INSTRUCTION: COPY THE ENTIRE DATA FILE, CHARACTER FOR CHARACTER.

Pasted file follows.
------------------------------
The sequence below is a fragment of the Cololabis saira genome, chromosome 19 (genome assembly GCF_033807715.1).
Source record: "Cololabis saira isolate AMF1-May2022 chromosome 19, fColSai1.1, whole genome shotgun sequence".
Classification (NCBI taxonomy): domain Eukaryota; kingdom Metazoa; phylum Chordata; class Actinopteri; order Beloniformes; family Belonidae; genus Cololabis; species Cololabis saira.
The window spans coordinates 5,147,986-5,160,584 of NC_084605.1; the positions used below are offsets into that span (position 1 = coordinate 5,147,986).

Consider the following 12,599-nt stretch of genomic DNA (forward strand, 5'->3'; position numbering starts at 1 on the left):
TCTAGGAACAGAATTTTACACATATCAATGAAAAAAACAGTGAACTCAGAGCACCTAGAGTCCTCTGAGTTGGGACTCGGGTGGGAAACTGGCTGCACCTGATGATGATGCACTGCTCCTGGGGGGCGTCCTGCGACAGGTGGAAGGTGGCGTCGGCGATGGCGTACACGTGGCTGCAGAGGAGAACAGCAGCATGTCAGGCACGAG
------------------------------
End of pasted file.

The sequence below is a fragment of the Cololabis saira genome, chromosome 19 (genome assembly GCF_033807715.1).
Source record: "Cololabis saira isolate AMF1-May2022 chromosome 19, fColSai1.1, whole genome shotgun sequence".
Classification (NCBI taxonomy): domain Eukaryota; kingdom Metazoa; phylum Chordata; class Actinopteri; order Beloniformes; family Belonidae; genus Cololabis; species Cololabis saira.
The window spans coordinates 5,147,986-5,160,584 of NC_084605.1; the positions used below are offsets into that span (position 1 = coordinate 5,147,986).

Consider the following 12,599-nt stretch of genomic DNA (forward strand, 5'->3'; position numbering starts at 1 on the left):
TCTAGGAACAGAATTTTACACATATCAATGAAAAAAACAGTGAACTCAGAGCACCTAGAGTCCTCTGAGTTGGGACTCGGGTGGGAAACTGGCTGCACCTGATGATGATGCACTGCTCCTGGGGGGCGTCCTGCGACAGGTGGAAGGTGGCGTCGGCGATGGCGTACACGTGGCTGCAGAGGAGAACAGCAGCATGTCAGGCACGAG